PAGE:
From this fact, it is readily understood that the single-photon state (I>As>B) overlaps in time and space with the single-photon state (s>AI>B) on the 3 dB coupler 15 of Bob 200 and, as a result, interference takes place between both the single-photon states (I>As>B) and (s>Al>B).

Referring to FIG. 2, detection signals of photons (photon detection signals) observed by Bob 200 are diagrammatically illustrated with respect to a photon detection time. Herein, it is to be noted that there are probabilities that photons possibly arrive at three different time slots determined by the first through the third paths. In other words, the first through the third paths are determined by two arms through which the photons pass in Alice's and Bob's interferometer systems. This means that the photons are detected by the detectors 16 and 17 at the three different time slots that are determined by combinations of the two arms on Alice and Bob and that may be called left, middle, and right time slots in FIG. 2. As shown in FIG. 2, the left and the right time slots may be referred to as satellite time slots and serve to detect the single-photon states (s>As>B) and (I>Al>B) of the third and the first paths, respectively. The middle time slot serves to detect the single-photon states (l>A s>B) and (s>Al>B) of the second path.

Among the photons arriving at the device of Bob 200, a half of the photons is observed within the middle time slot and overlaps with one another on the 3 dB coupler 15 to cause the interference to occur and to be sent to both the ports D0 and D1.

On the other hand, the remaining half of the photons arrives within the left and the right satellite time slots but is unconditionally ignored in Bob 200.

Anyway, Bob 200 carries out operation in synchronism with a transmission period of each light pulse of the light source 1 in Alice 100 to detect whether or not a photon is received in the middle time slot. In addition, Bob 200 records which one of the ports or photon detectors 16 and 17 detects the photon. The probability of detecting, at the detector 16 of the port D0, the photon arriving within the middle time slot is given due to the interference by;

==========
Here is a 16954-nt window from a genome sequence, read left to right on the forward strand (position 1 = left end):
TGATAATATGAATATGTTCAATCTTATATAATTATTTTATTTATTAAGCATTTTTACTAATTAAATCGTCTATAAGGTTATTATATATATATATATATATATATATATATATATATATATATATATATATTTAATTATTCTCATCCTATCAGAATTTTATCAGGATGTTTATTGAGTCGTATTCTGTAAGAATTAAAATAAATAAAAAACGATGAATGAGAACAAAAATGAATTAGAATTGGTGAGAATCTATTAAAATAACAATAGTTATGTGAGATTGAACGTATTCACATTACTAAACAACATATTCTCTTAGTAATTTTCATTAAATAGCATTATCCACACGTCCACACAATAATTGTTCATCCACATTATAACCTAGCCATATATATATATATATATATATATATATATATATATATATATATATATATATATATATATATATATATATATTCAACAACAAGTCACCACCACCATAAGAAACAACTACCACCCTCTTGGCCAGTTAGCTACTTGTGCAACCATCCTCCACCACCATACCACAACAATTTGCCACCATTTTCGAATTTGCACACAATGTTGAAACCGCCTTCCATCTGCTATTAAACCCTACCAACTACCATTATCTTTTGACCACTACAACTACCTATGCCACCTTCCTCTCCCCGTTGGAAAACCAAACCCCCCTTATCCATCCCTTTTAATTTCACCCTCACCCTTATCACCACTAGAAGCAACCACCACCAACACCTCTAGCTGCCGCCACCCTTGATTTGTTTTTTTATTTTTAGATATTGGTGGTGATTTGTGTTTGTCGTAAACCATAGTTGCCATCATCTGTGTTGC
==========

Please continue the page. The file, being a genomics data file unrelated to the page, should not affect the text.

P(D0)=()(1+cos(θA−θB)).  (2)

Likewise, the probability of detecting, at the detector 17 of the port D1, the photon arriving within the middle time slot is given by;
P(D1)=()(1−cos(θA−θB)).  (3)

Thus, both the above-mentioned probabilities are represented by a function of (θA−θB). From this fact, it is readily understood that the photon corresponding to (θA−θB)=0 or π is directed to the detector 16 of the port D0 or the detector 17 of the port D1 at a deterministic probability of 1 while the photon corresponding to (θA−θB)=π/2 or 3π/2 is directed to either detector 16 or 17 at a deterministic probability of .

Bob 200, namely, a normal receiver, communicates with Alice 100, namely, a normal transmitter through a public channel after quantum communication is finished, to collate records of the ports detecting the photons in the middle time slot (FIG. 2) with records of phase modulation values in Alice 100 and Bob 200. In consequence, it is possible to extract, from the whole of the records, the records corresponding to the photons that are subjected to the phase modulation of (θA−θB)=0, π, that are detected within the middle time slot on Bob's site, and that bring about the deterministic results. In this event, the phase modulation values θA of Alice that correspond to a common key may not be revealed. Thus, the extracted records are equal to a half of the whole records and specify a complete correlation between the records of the phase modulation values θA in Alice and the records of the photon detection ports in Bob. Accordingly, it is possible to share, between Alice and Bob, the secret key consisting of a series of random bits by appropriately assigning 0/1 to the phase modulation values θA and the photon detection records of Bob. Herein, it should be pointed out that the photon corresponding to (θA−θB)=π/2 or 3π/2 is neglected in the conventional system, which also results in a reduction of photon utilization efficiency in Bob 200.

Any eavesdropper (abbreviated to Eve) can not share the phase modulation values θA and θB of Alice and Bob at each photon transmission time. In addition, Eve also cannot control Bob's detection operation of detecting the photon either within the middle time slot or within the satellite time slots. Accordingly, Eve cannot share, with Alice and Bob, records corresponding to the photons that are subjected to the phase modulation, such as (θA−θB)=0, π. Thus, the photons subjected to phase modulation (θA−θB)=0, π are detected within the middle time slot in Bob on the photon transmission and brings about deterministic results.